By John Steele Gordon
The Washington Examiner reported on Monday that Mark Everson, Commissioner of Internal Revenue from 2003 to 2007, during the Bush administration, visited the White House exactly once while in office. Indeed he felt like he’d “moved to Siberia” so out of the ordinary political loop was he. But Douglas Shulman, Commissioner from 2008 to 2012, during the Obama administration, visited the White House 118 times just in 2010 and 2011. His successor, Steven Miller, also visited “numerous” times.
The Commissioner of Internal Revenue is a managerial position, not a policy-making one, although his input on the practical realities of tax collection and how the IRS is structured might well be very useful if the President was planning a big push on tax reform. But no such push has been forthcoming. Obama’s sole interest in the tax code has been to raise rates on high earners. So what was the commissioner doing going to the White House more than once a week on average?
One explanation would be the statutory involvement of the IRS in implementing Obamacare. But that bill was signed into law in early 2010. White House logs show on several occasions that he talked with White House staff about health care, but many other times no reason is given for his visit or whom he saw, which in itself is odd.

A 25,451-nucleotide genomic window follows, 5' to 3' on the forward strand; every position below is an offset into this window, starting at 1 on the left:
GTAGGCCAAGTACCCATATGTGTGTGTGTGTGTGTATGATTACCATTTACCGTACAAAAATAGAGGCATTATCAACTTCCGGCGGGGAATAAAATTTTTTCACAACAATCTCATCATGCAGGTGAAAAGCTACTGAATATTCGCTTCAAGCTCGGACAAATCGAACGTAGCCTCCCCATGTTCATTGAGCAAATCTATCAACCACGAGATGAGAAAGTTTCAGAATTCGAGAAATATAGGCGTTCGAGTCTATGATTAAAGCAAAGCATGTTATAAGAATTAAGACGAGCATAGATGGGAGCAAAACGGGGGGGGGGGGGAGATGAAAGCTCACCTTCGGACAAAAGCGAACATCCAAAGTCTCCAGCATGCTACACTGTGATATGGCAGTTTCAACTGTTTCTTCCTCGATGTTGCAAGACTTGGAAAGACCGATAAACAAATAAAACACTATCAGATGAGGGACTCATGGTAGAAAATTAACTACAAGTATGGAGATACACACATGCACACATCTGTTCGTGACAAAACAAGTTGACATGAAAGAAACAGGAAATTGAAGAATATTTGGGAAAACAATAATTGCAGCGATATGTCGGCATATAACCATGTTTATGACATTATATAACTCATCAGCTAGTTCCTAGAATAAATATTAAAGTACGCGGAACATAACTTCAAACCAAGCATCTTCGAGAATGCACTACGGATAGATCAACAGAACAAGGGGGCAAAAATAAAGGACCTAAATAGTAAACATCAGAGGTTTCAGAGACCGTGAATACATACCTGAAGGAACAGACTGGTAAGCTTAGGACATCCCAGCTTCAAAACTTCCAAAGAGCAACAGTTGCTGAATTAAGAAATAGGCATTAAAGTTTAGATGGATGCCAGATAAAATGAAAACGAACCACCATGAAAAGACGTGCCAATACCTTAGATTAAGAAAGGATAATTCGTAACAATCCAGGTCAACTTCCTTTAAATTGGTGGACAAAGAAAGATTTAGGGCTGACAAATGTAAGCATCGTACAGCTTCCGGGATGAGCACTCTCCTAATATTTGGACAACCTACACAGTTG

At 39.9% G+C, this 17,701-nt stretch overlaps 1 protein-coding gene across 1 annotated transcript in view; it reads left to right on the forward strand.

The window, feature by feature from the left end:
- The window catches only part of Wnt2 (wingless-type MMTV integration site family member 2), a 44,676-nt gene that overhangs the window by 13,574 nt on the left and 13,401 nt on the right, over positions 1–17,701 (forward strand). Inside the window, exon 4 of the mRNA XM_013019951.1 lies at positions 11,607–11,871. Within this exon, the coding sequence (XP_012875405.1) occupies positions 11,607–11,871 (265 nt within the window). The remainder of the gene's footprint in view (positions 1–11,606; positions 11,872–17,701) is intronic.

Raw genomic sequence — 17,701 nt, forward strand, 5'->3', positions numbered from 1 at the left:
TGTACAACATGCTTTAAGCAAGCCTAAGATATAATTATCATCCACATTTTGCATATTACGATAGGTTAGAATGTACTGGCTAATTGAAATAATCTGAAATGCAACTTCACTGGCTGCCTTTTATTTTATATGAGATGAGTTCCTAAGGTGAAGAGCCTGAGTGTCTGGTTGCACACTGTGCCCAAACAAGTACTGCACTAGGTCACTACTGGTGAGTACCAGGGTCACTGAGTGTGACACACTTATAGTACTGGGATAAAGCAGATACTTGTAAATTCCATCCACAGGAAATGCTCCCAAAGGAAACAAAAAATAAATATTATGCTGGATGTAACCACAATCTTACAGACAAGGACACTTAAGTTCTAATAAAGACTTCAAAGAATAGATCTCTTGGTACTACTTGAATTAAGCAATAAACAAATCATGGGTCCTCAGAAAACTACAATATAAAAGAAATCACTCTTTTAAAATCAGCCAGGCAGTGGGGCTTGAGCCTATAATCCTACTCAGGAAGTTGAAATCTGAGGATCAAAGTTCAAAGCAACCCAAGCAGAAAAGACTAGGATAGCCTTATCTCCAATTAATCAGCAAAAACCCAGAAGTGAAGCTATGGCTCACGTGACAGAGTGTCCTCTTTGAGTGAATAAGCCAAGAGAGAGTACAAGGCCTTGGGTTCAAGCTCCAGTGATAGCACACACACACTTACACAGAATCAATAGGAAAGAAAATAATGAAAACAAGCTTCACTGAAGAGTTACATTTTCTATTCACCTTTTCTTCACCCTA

By his own admission he knew by the spring of 2012 (he resigned in November, 2012) that organizations with the words “Tea Party” in their names were being targeted for extra scrutiny. Is it really believable that someone who had a Wall Street career before coming to Washington five years ago was so politically naïve that he didn’t see the potential for scandal in that information and give the White House a heads-up? And, assuming he did so, is it believable that none of those White House staffers-who can hardly claim political naiveté-did not pass the information along to the president, leaving him to learn of it in the papers?
If so, there are a lot of potential customers to snap up the Brooklyn Bridge at a bargain rate.
Source: COMMENTARY MAGAZINE